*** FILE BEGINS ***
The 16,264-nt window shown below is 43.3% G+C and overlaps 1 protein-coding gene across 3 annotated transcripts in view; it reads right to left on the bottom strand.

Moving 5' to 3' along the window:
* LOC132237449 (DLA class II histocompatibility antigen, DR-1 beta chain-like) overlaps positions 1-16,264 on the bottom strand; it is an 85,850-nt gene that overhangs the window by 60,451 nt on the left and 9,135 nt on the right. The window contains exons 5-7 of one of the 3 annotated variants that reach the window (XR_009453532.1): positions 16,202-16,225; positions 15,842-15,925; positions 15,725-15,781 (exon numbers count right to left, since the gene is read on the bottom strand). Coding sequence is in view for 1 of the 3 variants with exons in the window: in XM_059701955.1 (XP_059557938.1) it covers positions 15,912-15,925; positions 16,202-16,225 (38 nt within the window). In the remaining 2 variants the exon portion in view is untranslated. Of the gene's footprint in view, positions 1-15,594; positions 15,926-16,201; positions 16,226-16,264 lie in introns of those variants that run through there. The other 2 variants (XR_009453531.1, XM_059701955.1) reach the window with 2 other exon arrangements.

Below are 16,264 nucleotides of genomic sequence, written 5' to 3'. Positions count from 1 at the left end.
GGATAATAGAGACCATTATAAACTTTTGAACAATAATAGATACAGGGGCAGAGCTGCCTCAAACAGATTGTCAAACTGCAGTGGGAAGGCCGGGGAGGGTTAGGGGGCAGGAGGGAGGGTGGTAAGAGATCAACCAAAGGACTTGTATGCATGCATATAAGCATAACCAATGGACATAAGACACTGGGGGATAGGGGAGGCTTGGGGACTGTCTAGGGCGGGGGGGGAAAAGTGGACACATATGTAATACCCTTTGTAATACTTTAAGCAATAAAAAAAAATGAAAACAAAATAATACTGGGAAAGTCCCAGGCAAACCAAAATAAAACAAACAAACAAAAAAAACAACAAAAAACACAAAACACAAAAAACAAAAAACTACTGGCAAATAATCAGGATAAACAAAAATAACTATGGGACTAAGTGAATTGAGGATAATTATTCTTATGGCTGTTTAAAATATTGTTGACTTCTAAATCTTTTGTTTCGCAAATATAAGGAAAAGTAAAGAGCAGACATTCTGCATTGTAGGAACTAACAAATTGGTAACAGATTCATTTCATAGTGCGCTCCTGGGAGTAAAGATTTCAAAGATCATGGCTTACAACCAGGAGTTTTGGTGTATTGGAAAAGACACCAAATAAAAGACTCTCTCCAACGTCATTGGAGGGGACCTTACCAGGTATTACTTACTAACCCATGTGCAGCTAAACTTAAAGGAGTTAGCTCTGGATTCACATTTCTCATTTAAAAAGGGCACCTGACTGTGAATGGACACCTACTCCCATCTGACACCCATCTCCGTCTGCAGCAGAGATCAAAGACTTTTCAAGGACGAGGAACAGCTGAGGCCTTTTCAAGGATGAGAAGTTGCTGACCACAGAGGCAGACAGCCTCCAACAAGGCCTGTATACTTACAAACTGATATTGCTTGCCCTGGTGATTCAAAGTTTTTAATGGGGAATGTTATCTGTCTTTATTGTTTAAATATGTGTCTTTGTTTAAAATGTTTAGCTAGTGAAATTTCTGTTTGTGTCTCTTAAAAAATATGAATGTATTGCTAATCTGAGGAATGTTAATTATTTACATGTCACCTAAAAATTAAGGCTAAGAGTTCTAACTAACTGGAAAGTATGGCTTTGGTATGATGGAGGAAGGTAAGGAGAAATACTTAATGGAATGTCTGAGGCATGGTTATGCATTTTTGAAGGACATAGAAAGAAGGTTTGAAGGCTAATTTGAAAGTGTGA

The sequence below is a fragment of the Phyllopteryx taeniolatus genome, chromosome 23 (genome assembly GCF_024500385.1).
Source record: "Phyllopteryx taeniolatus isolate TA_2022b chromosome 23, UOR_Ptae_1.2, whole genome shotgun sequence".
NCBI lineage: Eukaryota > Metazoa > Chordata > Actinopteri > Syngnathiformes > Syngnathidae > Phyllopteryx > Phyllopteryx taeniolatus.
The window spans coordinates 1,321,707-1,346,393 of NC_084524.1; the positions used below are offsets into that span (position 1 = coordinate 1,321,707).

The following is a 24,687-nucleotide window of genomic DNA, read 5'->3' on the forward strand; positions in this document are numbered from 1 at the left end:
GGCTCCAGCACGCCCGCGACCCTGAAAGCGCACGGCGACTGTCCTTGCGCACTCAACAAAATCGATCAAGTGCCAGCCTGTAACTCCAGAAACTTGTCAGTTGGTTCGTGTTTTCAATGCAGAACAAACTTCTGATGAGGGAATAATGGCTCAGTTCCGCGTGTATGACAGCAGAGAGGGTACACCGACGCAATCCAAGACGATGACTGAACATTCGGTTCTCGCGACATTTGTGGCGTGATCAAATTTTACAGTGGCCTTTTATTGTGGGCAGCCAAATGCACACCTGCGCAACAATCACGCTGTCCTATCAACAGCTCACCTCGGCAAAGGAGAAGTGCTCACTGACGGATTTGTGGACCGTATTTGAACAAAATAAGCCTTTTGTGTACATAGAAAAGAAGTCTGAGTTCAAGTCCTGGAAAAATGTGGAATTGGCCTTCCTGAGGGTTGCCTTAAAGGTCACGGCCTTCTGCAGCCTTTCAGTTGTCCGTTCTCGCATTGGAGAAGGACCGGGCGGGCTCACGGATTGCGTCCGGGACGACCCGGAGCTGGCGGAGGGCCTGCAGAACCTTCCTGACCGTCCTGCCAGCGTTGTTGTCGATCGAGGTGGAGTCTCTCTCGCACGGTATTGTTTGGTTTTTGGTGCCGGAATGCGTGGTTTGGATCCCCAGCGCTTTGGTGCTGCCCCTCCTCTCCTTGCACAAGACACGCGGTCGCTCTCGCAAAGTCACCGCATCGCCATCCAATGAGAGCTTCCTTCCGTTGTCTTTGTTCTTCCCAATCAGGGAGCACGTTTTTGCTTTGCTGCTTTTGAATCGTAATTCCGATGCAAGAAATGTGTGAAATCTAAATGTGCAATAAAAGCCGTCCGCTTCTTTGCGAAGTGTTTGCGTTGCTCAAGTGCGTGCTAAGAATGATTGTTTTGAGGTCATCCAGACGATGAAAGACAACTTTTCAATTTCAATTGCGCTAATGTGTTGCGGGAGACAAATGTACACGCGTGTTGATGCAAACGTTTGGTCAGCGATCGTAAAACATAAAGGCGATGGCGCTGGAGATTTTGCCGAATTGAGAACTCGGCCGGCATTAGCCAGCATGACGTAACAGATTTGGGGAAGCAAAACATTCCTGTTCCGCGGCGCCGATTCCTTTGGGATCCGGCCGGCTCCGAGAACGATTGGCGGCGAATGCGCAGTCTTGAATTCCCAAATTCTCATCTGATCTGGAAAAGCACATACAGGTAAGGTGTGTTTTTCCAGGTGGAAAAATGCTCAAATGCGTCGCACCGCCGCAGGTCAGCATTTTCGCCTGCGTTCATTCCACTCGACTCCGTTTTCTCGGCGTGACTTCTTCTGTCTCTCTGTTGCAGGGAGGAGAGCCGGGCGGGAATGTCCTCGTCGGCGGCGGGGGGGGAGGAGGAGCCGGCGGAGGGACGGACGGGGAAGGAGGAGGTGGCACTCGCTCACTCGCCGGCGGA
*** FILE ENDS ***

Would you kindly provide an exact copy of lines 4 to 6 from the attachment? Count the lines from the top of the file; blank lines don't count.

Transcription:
Below are 16,264 nucleotides of genomic sequence, written 5' to 3'. Positions count from 1 at the left end.
GGATAATAGAGACCATTATAAACTTTTGAACAATAATAGATACAGGGGCAGAGCTGCCTCAAACAGATTGTCAAACTGCAGTGGGAAGGCCGGGGAGGGTTAGGGGGCAGGAGGGAGGGTGGTAAGAGATCAACCAAAGGACTTGTATGCATGCATATAAGCATAACCAATGGACATAAGACACTGGGGGATAGGGGAGGCTTGGGGACTGTCTAGGGCGGGGGGGGAAAAGTGGACACATATGTAATACCCTTTGTAATACTTTAAGCAATAAAAAAAAATGAAAACAAAATAATACTGGGAAAGTCCCAGGCAAACCAAAATAAAACAAACAAACAAAAAAAACAACAAAAAACACAAAACACAAAAAACAAAAAACTACTGGCAAATAATCAGGATAAACAAAAATAACTATGGGACTAAGTGAATTGAGGATAATTATTCTTATGGCTGTTTAAAATATTGTTGACTTCTAAATCTTTTGTTTCGCAAATATAAGGAAAAGTAAAGAGCAGACATTCTGCATTGTAGGAACTAACAAATTGGTAACAGATTCATTTCATAGTGCGCTCCTGGGAGTAAAGATTTCAAAGATCATGGCTTACAACCAGGAGTTTTGGTGTATTGGAAAAGACACCAAATAAAAGACTCTCTCCAACGTCATTGGAGGGGACCTTACCAGGTATTACTTACTAACCCATGTGCAGCTAAACTTAAAGGAGTTAGCTCTGGATTCACATTTCTCATTTAAAAAGGGCACCTGACTGTGAATGGACACCTACTCCCATCTGACACCCATCTCCGTCTGCAGCAGAGATCAAAGACTTTTCAAGGACGAGGAACAGCTGAGGCCTTTTCAAGGATGAGAAGTTGCTGACCACAGAGGCAGACAGCCTCCAACAAGGCCTGTATACTTACAAACTGATATTGCTTGCCCTGGTGATTCAAAGTTTTTAATGGGGAATGTTATCTGTCTTTATTGTTTAAATATGTGTCTTTGTTTAAAATGTTTAGCTAGTGAAATTTCTGTTTGTGTCTCTTAAAAAATATGAATGTATTGCTAATCTGAGGAATGTTAATTATTTACATGTCACCTAAAAATTAAGGCTAAGAGTTCTAACTAACTGGAAAGTATGGCTTTGGTATGATGGAGGAAGGTAAGGAGAAATACTTAATGGAATGTCTGAGGCATGGTTATGCATTTTTGAAGGACATAGAAAGAAGGTTTGAAGGCTAATTTGAAAGTGTGA

The sequence below is a fragment of the Phyllopteryx taeniolatus genome, chromosome 23 (genome assembly GCF_024500385.1).